A WWF project to save Hungarian steppe woods wins an EU ‘Best LIFE Nature’ award
The project aimed at the conservation of Euro-Siberian steppe woods and Pannonic sand steppes of Nagykőrös - the largest and most indigenous stand of sand steppe forest in Hungary, which is found exclusively in the Carpathian Basin. The project targeted the main factors that threaten these habitats: the spread of alien species, problems with natural forest regeneration, improper forest management practices, fragmentation and lack of public awareness.
WWF Hungary worked together with Duna-Ipoly National Park Directorate, the leader of the awarded project, and the municipality of Nagykőrös.
The project removed invasive species like black locust and black cherry from the target area of 420 ha. Native species were planted to transform the forest and return the natural state of the area. Oak woods were reclassified from timber production to soil protection. Commercial logging was ceased and private forest was reserved for nature conservation after special 90-year leasing contracts were signed. “As a result of the project this unique habitat is now safe and free to grow for almost a century”, said Akos Fath, Director of WWF Hungary.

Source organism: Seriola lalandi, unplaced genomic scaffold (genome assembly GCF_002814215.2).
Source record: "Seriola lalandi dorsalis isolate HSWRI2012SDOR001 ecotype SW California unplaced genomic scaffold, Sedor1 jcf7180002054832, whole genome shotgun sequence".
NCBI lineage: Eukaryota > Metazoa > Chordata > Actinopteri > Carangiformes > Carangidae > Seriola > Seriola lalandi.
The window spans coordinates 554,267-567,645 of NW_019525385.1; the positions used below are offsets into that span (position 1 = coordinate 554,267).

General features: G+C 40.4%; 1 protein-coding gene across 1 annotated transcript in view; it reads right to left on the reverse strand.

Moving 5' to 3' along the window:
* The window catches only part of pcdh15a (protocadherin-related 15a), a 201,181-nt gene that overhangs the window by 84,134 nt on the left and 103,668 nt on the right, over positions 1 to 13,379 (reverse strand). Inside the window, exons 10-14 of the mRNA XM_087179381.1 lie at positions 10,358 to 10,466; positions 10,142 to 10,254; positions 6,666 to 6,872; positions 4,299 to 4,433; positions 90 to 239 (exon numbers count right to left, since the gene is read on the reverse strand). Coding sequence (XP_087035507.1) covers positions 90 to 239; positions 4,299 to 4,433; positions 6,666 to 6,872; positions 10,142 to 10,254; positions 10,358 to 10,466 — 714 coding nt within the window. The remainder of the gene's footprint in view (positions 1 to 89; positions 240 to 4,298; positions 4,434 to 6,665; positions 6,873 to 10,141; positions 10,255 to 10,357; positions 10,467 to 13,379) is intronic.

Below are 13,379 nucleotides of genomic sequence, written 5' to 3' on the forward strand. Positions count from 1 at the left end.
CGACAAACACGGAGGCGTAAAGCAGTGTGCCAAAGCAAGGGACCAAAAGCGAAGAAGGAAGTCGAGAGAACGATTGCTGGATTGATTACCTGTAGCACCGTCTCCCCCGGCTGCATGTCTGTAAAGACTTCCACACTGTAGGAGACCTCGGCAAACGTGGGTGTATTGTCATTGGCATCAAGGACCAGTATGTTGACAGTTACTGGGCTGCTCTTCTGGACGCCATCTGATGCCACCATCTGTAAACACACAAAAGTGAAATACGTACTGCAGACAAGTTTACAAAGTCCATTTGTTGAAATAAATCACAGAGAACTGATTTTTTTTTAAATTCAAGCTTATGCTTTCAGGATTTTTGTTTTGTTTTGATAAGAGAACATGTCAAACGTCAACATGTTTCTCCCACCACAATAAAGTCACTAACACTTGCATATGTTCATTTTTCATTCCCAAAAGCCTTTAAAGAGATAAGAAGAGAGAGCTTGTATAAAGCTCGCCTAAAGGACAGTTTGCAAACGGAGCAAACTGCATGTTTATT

A forest education centre was built together with volunteers. Its name - Pál fája or Paul's Tree - comes from a 500-year-old local oak tree. In the first three years it received more than 15 000 visitors. An educational path with 10 stops was also built and a trail guide was published. “For the long-term survival of the steppe oak woods it is very important that an increasing number of people are aware of this formerly unknown natural oasis”, said Fath.
The scientific data gathered were published in a Rosalia research paper compilation on sandy grasslands and forest habitats of the sandy ridge of the Danube-Tisza confluence and discussed at an international conference with more than a hundred participants.